RIO Pro Jon Cave writes about fishing for Redfish and Seatrout in their lagoonal habitats. He provides many great tips – from flies to technique to gear that works.
My home waters of Mosquito Lagoon and the adjacent Indian River in East Central Florida have a deserved reputation for being premier fisheries for redfish and seatrout – particularly in the vicinity of the interconnected federal lands of Merritt Island National Wildlife Refuge, Canaveral National Seashore, and Kennedy Space Center. The waters adjoining these federal boundaries are known as much for having trophy sized fish as they are for the large populations of both species. Reds over 10 pounds are relatively common with an occasional specimen exceeding 35 pounds. Seatrout frequently top 5 pounds and fish weighing well over 8 pounds are not at all unusual. While the high quality of the fishery is undeniable, it’s the sight-fishing opportunities that make the area stand-out amongst redfish enthusiasts who relish the challenge of stalking their prey in clear-watered flats.
Reds and trout are closely related members of the Sciaenadae, or drum, family and therefore share many similarities. Both frequent the same general lagoonal habitat of broad grass flats intermixed with occasional sandy potholes, oyster bars, tiny islands, and shorelines of mangroves and/or spartina. Trout and reds won’t venture far from a nearby available food source and that is one of the keys to locating them. Depending on seasonal variations, mullet, menhaden, penaeid shrimp, and various crabs make up the bulk of the diet of both gamefish. Since reds and trout share the same general habitat and preference in prey, the same flies, tackle, and techniques work effectively for both fish. As a matter of fact, fly fishers often catch one species while looking for the other.
For both species, I opt for one of my Wobblers about 95% of the time. Its flashy oscillating movement consistently draws interest from reds and trout and the fact that it does not spin prevents the line from twisting, unlike other so-called spoonfly imitations. Dorsey’s Kwan is another favorite for shallow to medium depths and a Clouser Minnow is very effective when fish are hanging close to the bottom on deep flats and around drop-offs. During early morning hours and on cloudy days when low-light limits sight-fishing opportunities, blind-casting with a deer slider and then stripping it across the surface can draw a vicious strike from one of the area’s huge “gator” trout or a cruising redfish as well. When a soft presentation is required for tailing redfish, I normally opt for a Saltwater Muddler tied bendback style or a Lil’ Wobbler.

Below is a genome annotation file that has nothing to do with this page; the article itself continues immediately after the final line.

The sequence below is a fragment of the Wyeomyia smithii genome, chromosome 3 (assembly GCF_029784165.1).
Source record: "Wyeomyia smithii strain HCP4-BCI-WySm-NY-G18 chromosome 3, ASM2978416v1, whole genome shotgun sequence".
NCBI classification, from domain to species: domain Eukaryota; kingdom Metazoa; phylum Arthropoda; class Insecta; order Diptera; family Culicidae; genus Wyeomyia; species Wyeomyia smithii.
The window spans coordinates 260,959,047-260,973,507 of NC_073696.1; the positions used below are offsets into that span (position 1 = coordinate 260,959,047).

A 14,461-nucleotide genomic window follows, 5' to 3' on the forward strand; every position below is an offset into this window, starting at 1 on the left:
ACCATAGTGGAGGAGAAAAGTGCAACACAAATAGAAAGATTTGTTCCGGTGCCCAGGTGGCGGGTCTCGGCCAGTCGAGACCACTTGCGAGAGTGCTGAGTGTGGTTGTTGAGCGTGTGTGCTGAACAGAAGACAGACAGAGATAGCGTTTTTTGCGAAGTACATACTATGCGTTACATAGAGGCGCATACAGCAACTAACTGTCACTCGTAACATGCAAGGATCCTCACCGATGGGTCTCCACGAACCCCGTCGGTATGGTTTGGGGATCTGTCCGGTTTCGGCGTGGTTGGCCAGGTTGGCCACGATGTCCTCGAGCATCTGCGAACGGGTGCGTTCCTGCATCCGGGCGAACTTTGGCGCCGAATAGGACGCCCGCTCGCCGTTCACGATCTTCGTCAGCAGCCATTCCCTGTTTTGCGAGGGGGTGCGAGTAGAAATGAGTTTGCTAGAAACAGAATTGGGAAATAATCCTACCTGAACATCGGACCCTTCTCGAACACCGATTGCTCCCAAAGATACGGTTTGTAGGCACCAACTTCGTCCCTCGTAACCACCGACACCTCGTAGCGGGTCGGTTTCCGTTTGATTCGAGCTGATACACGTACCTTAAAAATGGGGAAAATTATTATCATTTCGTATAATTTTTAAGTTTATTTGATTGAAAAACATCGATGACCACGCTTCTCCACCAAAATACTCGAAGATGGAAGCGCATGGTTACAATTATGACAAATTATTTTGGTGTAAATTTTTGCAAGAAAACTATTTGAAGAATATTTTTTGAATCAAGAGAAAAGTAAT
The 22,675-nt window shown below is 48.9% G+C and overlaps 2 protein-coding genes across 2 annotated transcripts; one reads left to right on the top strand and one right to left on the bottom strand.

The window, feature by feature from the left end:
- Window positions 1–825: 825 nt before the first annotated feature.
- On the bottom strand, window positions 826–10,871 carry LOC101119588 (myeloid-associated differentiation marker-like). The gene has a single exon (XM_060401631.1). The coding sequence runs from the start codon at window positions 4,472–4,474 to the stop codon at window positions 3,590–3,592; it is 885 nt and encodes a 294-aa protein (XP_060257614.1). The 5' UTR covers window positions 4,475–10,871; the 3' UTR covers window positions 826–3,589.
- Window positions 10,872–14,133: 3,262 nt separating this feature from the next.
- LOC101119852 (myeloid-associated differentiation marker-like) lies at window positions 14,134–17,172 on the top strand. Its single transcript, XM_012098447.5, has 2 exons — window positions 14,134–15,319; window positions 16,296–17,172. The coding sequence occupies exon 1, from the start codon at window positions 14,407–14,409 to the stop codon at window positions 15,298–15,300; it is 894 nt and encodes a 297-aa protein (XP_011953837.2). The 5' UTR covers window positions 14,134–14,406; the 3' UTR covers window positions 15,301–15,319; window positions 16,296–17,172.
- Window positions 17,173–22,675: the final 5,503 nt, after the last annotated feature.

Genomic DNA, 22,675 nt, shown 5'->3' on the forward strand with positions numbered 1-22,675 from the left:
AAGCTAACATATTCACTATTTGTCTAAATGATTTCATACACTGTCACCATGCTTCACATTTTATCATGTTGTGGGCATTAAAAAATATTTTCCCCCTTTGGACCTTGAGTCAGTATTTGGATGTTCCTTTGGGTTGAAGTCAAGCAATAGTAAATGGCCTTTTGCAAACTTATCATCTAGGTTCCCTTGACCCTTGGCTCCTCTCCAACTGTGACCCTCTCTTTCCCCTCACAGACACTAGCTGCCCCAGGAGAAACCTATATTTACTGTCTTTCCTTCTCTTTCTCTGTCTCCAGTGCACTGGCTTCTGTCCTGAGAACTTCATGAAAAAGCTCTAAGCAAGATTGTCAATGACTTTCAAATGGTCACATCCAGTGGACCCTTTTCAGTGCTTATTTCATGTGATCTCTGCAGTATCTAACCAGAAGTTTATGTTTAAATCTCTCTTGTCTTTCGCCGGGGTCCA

Six- through nine-weight gear can be utilized for sight-fishing both redfish and seatrout. I rely on a 7- or 8-weight for the majority of situations, but often opt for a 6 for small- to medium-sized fish. A 9-weight is normally reserved for casting big flies on those occasions when big “bull” reds are in an area.
RIO’s Redfish Taper is the best all-round fly line choice for reds and trout as it is designed to turn over relatively large and/or heavy flies even under conditions that are frequently windy. It also loads the rod quickly and thereby reduces false casting for quick presentations that are the norm when sight-fishing. However, when it’s calm, I keep a separate outfit on hand that is rigged with RIO’s Bonefish line because it lands a little softer on the water and is less likely to spook fish – especially when they’re tailing. For drop-offs, lines with a sinking-tip like the Saltwater Tropical F/I or Tropical Outbound Short are needed to get the fly down in the strike zone.
A 10’ RIO Light Saltwater Shock Leader is perfect for using with subsurface flies. The high density of the leader’s fluorocarbon shock tippet helps sink a fly so that it won’t ride-up in the water column when stripped in. For topwater sliders, I prefer a 9’ Redfish/Seatrout Tapered Leader to which I attach an 8” – 10” RIO Max Plus 30# test monofilament shock tippet because the relatively neutral density of monofilament keeps the deer hair slider floating higher on the surface than if a fluorocarbon shock tippet is used.
The lagoons offer many unusual contrasts – natural beauty next to space-age technology; peaceful manatees sharing the water with motorized watercraft, and pristine wetlands bumping up against waterfront condos. Despite these dynamics, the lagoons remain one of North America’s premier saltwater fishing areas – a mecca for those who delight in casting flies to big redfish and seatrout in transparent water.